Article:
(WARNING: Potential Spoiler) First time around this book doesn’t make a whole lot of sense (especially in the first half). This is primarily because there is a vital aspect of the story and setting that is never explained (you just kinda figure it out): 15 years later. The Testaments takes place 15 years after the events of The Handmaid's Tale (that would’ve good to know 🤬). Another key aspect of the story that I think should’ve been known from the beginning in order to better understand the characters we’re following, is that (view spoiler). Instead, it is done as a surprise reveal about half way through (hens why the first half didn’t make a whole lot of sense), but upon a second reading, I personally enjoyed the book more knowing this from the beginning. *This part is a HUGE, HUGE negative for me because it relies entirely on the TV show.* 👎 (yes, unfortunately the book makes a lot more sense if you’ve seen the show) But the biggest downfall here is the epilogue, which chronicles the future/history of the collapse of Gilead and the fate of all our characters, past and present. Ironic, considering that Margaret Atwood herself stated that explaining the collapse of Gilead was the purpose of writing this book in the first place (also, once again, there is a heavy reliance on the reader having seen the show in order to fully understand everything). As a stand-alone book, it provides good closure to its own story. As a series, it only serves to ruin a first entry that was never meant to have a sequel. Sometimes the best ending is no ending. While I am not a fan of The Handmaid’s Tale, I do recognize that it is a good book. And its ambiguity is what made it good. The lack of information we’re given because we’re following a single POV from a lower class character was not only understood, but accepted. It made us wonder, it made us question, and encouraged us to use our imagination to fill in the blanks. The ending alone is the very definition of “fear for the worst, hope for the best.” Many questions were left unanswered, and the book was all the better for it. The Testaments, however, seems to have set out to answer these questions. Using the tactic of exploring multiple POV’s in order to fill in any potential gaps, and jumping forward into the future to tie up any loose ends. For most books this would be a good thing, except for when the readers fear of the unknown is your friend. In this, the stories ambiguous nature that made the first book so good is suddenly stripped away, and provides you with the happy ending you never realized you didn’t want. 👍 On the positive side, almost every aspect of The Testaments is a step up from The Handmaid's Tale. The characters are better developed with more emotion, and the narrative is more focused, giving the characters more direction and purpose, all done while adding greater tension and higher steaks. Independently they are both good books, but as a series all they do is clash. And while good, they could’ve been great. Even though The Handmaid’s Tale came out over 30 years ago and The Testaments is an obvious cash grab (that’s right, I said it), in retrospect, it would’ve been so much better if they were 1 book. Take the world building and setup of the first with the story and tension of the second, and it would be even more of a classic.35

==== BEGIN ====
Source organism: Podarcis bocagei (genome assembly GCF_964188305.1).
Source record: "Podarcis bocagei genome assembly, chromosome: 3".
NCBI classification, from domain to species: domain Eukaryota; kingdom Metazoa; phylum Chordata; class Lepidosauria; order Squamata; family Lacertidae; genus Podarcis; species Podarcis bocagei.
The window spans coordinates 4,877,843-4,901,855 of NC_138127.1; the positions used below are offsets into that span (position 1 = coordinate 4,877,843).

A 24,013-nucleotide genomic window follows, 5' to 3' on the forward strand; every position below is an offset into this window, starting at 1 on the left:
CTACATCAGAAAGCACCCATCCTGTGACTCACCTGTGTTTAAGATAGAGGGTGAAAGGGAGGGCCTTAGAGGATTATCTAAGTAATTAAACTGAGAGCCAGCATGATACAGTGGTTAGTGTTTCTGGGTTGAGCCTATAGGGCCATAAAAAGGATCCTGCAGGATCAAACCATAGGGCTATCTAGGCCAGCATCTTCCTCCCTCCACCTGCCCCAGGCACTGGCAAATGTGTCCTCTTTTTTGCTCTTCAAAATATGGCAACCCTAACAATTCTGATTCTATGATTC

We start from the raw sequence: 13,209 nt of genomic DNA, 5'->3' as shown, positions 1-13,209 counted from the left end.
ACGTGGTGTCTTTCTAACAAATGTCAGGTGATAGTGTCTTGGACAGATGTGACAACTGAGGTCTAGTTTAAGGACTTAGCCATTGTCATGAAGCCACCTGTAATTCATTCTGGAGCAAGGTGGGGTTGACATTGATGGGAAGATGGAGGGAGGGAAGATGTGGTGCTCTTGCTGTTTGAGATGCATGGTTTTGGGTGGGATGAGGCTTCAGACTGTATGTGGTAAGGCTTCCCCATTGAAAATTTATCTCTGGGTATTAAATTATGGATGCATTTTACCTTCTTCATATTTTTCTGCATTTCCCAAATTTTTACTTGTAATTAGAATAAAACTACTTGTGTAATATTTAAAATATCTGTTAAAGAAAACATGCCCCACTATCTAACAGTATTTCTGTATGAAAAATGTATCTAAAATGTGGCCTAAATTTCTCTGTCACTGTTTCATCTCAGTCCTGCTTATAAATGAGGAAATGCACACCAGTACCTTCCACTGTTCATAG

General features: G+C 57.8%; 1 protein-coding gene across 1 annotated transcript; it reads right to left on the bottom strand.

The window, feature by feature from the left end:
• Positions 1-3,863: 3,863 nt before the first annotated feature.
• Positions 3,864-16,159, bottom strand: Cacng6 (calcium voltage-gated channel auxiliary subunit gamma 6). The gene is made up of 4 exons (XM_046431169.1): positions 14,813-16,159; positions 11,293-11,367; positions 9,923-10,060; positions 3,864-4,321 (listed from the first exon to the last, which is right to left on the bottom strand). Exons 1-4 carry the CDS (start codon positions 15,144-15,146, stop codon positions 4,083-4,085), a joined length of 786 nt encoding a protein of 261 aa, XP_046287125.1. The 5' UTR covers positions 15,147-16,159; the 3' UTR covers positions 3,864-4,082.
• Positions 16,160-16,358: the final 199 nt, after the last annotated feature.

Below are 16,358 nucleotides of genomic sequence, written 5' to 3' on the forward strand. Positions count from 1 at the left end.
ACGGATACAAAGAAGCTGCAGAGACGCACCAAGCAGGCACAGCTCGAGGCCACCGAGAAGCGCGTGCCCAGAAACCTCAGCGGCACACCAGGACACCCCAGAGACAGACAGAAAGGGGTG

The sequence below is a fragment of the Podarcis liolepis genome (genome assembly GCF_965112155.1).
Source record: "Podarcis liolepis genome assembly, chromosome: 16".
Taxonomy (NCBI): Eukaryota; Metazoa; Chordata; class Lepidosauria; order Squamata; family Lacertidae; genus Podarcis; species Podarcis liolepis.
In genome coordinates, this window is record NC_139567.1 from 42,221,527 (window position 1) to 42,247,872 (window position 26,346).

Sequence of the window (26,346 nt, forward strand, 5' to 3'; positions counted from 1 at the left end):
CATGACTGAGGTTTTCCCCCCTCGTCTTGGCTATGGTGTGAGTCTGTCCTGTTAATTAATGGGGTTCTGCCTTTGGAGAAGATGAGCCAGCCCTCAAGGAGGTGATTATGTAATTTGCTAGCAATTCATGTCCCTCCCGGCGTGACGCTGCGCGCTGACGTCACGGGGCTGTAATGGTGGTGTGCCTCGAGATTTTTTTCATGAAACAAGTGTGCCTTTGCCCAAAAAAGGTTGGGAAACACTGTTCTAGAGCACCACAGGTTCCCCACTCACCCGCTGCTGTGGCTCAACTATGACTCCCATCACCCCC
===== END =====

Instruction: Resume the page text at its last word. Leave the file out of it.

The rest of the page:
Gripping, entertaining, fantastic. I read it in one day, which is saying a lot because I’m not a fast reader. I loved the book, the changes in perspective made perfect sense and the character choices were spot on. Truly great ending to a story that began 30 years ago.55
I honestly love the story of June and her daughters. I am captivated by the depth of the world created through the books and the tv show. This book, however, seems to have been an emotional response by Margaret Atwood to gain back control of her characters. The story is a bit disjointed and attempts to cover this up results in the multiple narrators and ultimately coved up by the “ way in the future end. ” If I were in the position of having an opinion, I would have said it needs to be rewritten. The book is poorly edited and feels heavy-handed. My recommendation is to read this book just to know the cannon of the story and look past the second rate writing.35